YouTube may soon allow its users to stream movies for rental instead of purchase, charging for content instead of making it readily available for free but with advertising.
According to the Wall Street Journal, YouTube is in talks with Lionsgate, Sony and Warner Bros. about bringing newer releases onto the site for a rental charge estimated to be about $3.99 -- the price of a movie rental on iTunes. Some movies would be available for free but with advertising, and it remains to be seen if users will be able to download movies.
Though it's not clear how many older movies or TV shows will be included in the deal, some films may be available on the video site on the same day as their DVD release.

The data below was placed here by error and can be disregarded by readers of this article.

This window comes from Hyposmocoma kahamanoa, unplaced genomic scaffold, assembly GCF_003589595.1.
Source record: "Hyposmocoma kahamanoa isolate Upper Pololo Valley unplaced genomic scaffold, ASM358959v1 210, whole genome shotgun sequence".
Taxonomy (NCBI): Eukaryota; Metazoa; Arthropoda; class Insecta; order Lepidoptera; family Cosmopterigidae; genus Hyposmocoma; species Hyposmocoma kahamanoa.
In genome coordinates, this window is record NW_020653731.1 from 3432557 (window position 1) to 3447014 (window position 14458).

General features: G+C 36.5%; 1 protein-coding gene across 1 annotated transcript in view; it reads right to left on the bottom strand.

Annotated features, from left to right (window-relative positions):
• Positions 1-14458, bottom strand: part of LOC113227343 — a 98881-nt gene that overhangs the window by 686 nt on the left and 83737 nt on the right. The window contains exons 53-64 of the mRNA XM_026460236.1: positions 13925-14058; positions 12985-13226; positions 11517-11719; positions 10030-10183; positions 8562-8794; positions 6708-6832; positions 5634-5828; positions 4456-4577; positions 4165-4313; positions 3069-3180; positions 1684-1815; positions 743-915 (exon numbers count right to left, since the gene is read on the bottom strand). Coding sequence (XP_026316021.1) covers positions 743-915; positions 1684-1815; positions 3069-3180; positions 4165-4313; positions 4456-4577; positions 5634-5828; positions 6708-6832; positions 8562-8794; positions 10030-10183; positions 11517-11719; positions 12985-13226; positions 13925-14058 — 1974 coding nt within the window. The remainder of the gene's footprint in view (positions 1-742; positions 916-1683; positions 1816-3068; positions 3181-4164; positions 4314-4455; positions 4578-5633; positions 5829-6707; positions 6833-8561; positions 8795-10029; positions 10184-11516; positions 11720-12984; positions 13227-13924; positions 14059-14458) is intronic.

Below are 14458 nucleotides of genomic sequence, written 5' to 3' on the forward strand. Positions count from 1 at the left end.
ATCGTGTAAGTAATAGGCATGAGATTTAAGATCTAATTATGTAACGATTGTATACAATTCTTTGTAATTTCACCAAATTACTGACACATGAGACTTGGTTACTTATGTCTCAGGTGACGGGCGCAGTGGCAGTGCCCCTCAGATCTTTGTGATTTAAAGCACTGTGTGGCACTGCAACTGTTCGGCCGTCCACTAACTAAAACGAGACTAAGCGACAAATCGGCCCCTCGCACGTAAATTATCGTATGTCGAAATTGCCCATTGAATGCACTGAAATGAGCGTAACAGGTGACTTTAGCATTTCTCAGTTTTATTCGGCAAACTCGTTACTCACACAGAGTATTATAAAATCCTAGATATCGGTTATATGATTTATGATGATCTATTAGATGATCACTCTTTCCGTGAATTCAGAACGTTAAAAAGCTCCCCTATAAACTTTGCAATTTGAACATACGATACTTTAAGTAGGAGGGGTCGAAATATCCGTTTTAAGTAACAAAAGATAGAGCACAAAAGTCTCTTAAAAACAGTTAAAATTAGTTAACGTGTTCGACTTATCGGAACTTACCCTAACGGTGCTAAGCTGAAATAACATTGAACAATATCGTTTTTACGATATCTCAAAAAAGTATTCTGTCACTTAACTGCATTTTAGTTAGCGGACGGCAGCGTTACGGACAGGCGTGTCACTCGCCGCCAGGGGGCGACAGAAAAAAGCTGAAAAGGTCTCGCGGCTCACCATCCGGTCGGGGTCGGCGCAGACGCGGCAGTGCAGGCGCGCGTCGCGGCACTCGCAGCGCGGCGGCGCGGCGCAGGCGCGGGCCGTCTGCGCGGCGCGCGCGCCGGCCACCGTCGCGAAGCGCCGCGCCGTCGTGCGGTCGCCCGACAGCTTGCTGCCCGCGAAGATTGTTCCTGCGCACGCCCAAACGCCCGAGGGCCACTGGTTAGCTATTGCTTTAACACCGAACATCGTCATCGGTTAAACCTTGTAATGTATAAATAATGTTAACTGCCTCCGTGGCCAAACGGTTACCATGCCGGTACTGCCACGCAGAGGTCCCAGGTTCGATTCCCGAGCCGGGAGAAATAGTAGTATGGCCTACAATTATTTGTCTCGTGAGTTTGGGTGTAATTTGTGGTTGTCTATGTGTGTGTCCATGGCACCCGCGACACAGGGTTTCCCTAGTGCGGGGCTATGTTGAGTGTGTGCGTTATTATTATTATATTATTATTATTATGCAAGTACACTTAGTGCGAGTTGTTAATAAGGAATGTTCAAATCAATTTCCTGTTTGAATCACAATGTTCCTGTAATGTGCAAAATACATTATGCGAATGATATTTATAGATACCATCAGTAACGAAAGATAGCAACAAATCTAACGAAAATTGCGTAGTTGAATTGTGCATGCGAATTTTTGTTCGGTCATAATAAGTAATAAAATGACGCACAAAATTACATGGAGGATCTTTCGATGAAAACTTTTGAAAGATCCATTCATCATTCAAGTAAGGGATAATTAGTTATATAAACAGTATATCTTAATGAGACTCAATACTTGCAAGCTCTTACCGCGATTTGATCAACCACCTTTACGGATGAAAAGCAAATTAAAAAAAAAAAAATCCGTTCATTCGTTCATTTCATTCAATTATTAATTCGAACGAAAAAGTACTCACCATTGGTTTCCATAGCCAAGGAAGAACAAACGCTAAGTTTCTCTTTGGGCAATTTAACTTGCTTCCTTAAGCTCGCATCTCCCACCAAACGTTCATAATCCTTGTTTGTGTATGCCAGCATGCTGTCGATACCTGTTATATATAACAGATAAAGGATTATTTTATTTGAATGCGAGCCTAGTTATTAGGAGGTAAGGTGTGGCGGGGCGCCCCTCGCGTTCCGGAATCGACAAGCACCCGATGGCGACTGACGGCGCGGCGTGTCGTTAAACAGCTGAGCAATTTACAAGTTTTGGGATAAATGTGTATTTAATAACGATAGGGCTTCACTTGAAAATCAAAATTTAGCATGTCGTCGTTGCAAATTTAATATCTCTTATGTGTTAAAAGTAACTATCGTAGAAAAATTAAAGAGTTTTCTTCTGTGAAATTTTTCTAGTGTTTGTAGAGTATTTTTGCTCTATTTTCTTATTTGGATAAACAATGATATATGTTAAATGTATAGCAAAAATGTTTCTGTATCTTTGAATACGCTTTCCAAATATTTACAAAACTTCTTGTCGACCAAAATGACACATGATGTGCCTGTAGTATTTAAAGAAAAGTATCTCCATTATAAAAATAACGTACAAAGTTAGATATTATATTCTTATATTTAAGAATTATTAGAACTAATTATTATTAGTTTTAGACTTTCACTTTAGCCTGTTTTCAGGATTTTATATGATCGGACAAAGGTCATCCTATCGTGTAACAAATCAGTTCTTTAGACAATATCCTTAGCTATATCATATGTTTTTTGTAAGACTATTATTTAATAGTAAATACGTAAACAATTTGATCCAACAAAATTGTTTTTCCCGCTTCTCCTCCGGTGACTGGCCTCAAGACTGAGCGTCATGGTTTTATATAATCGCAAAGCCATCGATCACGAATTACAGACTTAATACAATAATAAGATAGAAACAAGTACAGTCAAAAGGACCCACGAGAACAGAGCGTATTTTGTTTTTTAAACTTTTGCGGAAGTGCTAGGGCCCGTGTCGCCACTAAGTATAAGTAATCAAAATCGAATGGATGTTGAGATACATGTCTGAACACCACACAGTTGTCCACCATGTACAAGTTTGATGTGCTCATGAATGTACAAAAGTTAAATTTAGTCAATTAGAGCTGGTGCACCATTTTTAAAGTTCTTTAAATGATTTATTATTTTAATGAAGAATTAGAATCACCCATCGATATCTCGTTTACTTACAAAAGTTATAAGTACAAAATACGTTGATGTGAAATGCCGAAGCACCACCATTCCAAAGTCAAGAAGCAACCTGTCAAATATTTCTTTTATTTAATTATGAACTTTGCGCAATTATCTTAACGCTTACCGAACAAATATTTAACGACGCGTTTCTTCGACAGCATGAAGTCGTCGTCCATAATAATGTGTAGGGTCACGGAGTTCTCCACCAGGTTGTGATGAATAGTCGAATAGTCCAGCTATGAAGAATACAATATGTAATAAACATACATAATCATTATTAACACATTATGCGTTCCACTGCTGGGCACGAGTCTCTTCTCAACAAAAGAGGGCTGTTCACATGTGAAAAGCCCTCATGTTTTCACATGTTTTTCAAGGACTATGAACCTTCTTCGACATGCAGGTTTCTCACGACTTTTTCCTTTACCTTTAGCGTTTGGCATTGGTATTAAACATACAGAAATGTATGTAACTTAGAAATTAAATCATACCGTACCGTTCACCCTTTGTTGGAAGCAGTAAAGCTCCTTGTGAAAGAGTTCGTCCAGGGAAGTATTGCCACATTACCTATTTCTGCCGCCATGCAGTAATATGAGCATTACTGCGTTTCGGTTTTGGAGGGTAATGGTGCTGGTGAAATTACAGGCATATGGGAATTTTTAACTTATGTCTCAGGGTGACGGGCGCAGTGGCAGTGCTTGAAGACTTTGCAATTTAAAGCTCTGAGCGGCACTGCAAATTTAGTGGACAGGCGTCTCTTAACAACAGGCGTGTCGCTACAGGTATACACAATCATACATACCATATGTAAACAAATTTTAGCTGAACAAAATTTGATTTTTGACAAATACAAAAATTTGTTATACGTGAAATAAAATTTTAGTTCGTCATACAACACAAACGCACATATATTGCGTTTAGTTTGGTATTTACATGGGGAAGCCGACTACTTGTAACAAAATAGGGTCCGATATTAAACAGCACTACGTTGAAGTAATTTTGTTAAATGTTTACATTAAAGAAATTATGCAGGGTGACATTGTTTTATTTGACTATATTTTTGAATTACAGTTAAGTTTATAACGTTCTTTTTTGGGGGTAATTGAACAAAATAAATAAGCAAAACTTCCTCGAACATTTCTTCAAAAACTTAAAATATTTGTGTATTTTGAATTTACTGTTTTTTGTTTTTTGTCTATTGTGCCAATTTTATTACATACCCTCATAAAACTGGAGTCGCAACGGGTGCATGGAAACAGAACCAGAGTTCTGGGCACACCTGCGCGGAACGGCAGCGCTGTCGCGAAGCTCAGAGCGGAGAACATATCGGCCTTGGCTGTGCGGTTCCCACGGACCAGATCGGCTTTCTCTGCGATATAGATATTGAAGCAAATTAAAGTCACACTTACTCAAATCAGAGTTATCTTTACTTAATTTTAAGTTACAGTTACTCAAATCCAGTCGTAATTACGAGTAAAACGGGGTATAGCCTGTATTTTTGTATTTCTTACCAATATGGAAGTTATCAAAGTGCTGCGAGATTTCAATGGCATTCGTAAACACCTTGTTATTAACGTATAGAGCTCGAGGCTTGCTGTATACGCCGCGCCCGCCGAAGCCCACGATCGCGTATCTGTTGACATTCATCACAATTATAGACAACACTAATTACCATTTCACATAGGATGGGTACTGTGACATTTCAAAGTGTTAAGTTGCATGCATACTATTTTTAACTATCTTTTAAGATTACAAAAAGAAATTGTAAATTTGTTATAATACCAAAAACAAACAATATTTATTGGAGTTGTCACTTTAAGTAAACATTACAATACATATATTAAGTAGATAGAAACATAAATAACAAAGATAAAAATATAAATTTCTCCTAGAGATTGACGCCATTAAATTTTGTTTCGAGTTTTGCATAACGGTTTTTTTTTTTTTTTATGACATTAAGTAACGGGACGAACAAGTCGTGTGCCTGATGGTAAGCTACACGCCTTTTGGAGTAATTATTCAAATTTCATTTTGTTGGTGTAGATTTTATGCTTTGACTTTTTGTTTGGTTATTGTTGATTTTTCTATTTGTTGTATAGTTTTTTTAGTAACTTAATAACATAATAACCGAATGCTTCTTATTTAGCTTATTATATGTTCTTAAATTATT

Should the deal come to term, it could help YouTube -- which doesn't currently make a profit -- to bring in some much-needed cash. It would also boost the revenue of studios, which are seeing steep declines in DVD sales.
YouTube said it is constantly seeking to expand on "its great relationships with movie studios and on the selection and types of videos we offer our community," a spokesperson for the company said in a statement released to the paper.
Currently, studios get about 70% of revenue for ad-supported content offered on the site, a percentage that would likely be offered for new movies as well. In addition, a guarantee of a minimum fee of just under $3 per title viewed could be included in the deal to make sure studios take home a profit even if YouTube offers the films for less.
The service is soon slated to be tested for three months by 10,000 Google employees.